Oil prices even fell below zero.

The demand loss that followed due to Covid-19 made it nearly impossible to recover from the deluge.

The market crash, Yawger said, “left a terrible scar on the industry. It rallied back under the management of the Saudis. The rest of OPEC has a lot to thank them for.”

Indeed, the Kingdom has been instrumental in managing the market in the months that followed the crash­–even if it was helping to mitigate some of the damage that Saudi Arabia inflicted.

Of all the OPEC members, Saudi Arabia has been perhaps the most conservative when it came to adding production back in as the OPEC group tried to thread the needle between prices and market share. A delicate balancing act that Saudi Arabia felt would be best served if erring on the side of oil prices.

In the process, Saudi Arabia did have to give up some market share. It also cut even more oil production than it agreed to, while other OPEC producers—whether due to lack of ability or inclination—overproduced nearly every month that the production cut agreement was in place. The largest overproducer throughout the production cut deal was Iraq, which finds it difficult to control oil output from the semi-autonomous Kurdistan region.

Now, after much internal haggling, OPEC has agreed to bring back 400,000 bpd starting in August. Another 400,000 bpd is set to be brought back online in September and every month that follows until the cuts have been rolled back entirely.

Meanwhile, analysts and industry groups feel the inventories have been reduced and that even more barrels should be brought online.

“In my opinion, it’s best to let the Saudis manage it; they’ve done an incredible job. As long as they don’t flood the market themselves,” Yawger added. 

Monday, July 26, 2021

Iran gears up to use new oil exports terminal 

Oil has arrived at Iran's new exports facility off the Sea of Oman and is ready for loading as scheduled within three days, the National Iranian Oil Co. said July 19.

The Jask Oil Exports Terminal is ready to load the first batch of crude, the company said, adding that President Hassan Rouhani has ordered the operation to start on July 22.

The new terminal, whose construction took six years, walks around the chock point of Strait of Hormuz. Iran's main exports terminal is on the Kharg island in the Persian Gulf.

It marks the first phase of the Jask terminal project with a loading capacity of 350,000 b/d.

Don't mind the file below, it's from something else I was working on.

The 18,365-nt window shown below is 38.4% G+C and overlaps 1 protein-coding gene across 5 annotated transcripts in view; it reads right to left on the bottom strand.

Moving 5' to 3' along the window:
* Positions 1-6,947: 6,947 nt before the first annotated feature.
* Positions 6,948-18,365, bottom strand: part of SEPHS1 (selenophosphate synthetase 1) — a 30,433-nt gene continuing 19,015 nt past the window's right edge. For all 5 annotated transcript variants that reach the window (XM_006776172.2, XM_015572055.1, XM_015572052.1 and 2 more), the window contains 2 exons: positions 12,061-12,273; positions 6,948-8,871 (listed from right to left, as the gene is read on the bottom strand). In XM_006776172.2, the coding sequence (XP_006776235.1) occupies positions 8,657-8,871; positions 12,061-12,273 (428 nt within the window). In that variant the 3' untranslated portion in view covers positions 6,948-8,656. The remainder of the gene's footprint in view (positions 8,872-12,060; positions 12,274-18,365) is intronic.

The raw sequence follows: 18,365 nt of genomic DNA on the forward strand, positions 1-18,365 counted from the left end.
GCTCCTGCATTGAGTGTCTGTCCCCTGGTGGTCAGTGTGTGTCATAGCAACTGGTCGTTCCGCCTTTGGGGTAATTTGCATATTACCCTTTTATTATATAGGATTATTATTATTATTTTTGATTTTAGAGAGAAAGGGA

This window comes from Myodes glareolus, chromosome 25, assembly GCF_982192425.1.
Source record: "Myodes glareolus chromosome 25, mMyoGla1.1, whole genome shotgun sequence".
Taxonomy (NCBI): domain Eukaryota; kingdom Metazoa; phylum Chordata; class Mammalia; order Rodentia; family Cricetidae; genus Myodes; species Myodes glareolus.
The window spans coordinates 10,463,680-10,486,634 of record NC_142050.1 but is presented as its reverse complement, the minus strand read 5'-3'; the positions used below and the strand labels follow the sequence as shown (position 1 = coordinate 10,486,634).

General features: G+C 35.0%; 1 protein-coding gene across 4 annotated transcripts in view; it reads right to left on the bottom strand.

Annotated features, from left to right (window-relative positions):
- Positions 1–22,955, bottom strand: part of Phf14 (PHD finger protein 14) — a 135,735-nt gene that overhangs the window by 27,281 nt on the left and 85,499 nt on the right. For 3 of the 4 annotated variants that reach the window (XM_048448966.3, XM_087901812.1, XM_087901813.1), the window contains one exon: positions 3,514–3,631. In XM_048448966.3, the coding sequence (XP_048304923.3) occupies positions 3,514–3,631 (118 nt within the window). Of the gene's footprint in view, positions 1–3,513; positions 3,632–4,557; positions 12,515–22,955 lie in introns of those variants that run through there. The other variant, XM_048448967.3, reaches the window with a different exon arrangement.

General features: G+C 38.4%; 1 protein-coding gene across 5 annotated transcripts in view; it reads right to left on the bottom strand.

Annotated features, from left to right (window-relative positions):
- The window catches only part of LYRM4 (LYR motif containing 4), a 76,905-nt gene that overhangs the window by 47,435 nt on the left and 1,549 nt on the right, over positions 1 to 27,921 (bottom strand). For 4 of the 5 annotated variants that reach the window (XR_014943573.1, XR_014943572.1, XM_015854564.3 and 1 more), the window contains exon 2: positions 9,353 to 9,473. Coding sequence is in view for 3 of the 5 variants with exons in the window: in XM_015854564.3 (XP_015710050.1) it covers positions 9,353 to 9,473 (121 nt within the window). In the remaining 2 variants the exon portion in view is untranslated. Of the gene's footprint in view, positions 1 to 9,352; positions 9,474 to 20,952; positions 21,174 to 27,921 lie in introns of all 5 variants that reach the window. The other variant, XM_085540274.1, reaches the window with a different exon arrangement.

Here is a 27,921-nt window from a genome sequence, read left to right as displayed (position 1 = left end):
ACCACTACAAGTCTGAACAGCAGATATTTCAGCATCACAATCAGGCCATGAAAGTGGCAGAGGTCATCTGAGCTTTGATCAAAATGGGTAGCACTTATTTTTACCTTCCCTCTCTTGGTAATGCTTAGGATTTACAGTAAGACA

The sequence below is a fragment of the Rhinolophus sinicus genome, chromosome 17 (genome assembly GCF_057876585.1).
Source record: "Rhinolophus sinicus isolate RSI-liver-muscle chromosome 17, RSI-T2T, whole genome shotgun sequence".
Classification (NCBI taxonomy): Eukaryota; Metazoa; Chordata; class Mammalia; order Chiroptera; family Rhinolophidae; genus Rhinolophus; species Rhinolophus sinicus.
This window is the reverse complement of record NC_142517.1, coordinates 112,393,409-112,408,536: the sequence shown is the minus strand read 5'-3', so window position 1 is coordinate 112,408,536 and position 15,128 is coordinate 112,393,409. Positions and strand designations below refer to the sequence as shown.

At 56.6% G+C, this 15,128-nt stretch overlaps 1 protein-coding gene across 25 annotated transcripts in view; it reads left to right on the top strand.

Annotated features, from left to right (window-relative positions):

"The oil tanker has been attached to the SPM no. 1 and trial loading is being carried out," said an NIOC video from Jask port. A 1,000 km pipeline has brought oil from Goureh pump stations and Petro Omid Oil Storage Tanks [in the Bushehr province] to the Jask Terminal in the Hormozgan province.

Friday, July 23, 2021

Iron ore price rises on disappointing figures by top producers

 Iron ore price rise on disappointing figures by top producers

Iron ore has been in a bull market for more than two years, and it’s not about to end soon, according to Goldman Sachs. (Stock Image) 

The iron ore price rose on Tuesday, boosted by disappointing figures by the world’s biggest producers.

Vale churned out 75.7 million tonnes in the second quarter, compared to the 78 million tonnes average estimate among analysts tracked by Bloomberg.

The company maintained its full-year guidance of 315 million to 335 million tonnes and said it achieved an annual output capacity of 330 million tonnes.

“Full-year iron ore production guidance of 315-335 million tonnes is maintained, but hitting even the bottom end of this range would require a strong second half of the year,” Christopher LaFemina, an analyst at Jefferies told the Financial Times.

“Doable, but risk is to the downside.”

BHP said it would start a “major maintenance” campaign over the next three months at Port Hedland, its key iron ore loading facility in Western Australia.

Lower than expected supply growth has helped prop up prices, which at more than $220 a tonne on Tuesday are delivering huge profits for iron ore producers.